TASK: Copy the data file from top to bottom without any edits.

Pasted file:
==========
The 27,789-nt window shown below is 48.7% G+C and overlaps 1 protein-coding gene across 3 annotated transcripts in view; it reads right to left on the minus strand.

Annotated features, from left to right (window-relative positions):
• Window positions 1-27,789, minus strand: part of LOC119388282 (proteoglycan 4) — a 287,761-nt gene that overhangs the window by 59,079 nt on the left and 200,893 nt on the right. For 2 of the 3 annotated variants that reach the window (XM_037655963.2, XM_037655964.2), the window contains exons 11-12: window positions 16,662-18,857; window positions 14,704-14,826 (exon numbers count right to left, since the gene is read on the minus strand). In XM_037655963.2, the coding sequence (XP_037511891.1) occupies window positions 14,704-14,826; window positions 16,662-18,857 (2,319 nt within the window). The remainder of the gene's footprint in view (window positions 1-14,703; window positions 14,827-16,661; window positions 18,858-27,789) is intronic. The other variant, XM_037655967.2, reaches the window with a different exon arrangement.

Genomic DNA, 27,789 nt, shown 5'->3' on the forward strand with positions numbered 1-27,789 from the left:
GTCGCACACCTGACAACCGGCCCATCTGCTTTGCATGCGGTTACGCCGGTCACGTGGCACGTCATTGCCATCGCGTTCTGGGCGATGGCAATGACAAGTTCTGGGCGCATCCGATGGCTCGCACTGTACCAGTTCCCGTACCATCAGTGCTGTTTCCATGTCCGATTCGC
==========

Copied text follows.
The 27,789-nt window shown below is 48.7% G+C and overlaps 1 protein-coding gene across 3 annotated transcripts in view; it reads right to left on the minus strand.

Annotated features, from left to right (window-relative positions):
• Window positions 1-27,789, minus strand: part of LOC119388282 (proteoglycan 4) — a 287,761-nt gene that overhangs the window by 59,079 nt on the left and 200,893 nt on the right. For 2 of the 3 annotated variants that reach the window (XM_037655963.2, XM_037655964.2), the window contains exons 11-12: window positions 16,662-18,857; window positions 14,704-14,826 (exon numbers count right to left, since the gene is read on the minus strand). In XM_037655963.2, the coding sequence (XP_037511891.1) occupies window positions 14,704-14,826; window positions 16,662-18,857 (2,319 nt within the window). The remainder of the gene's footprint in view (window positions 1-14,703; window positions 14,827-16,661; window positions 18,858-27,789) is intronic. The other variant, XM_037655967.2, reaches the window with a different exon arrangement.

Genomic DNA, 27,789 nt, shown 5'->3' on the forward strand with positions numbered 1-27,789 from the left:
GTCGCACACCTGACAACCGGCCCATCTGCTTTGCATGCGGTTACGCCGGTCACGTGGCACGTCATTGCCATCGCGTTCTGGGCGATGGCAATGACAAGTTCTGGGCGCATCCGATGGCTCGCACTGTACCAGTTCCCGTACCATCAGTGCTGTTTCCATGTCCGATTCGC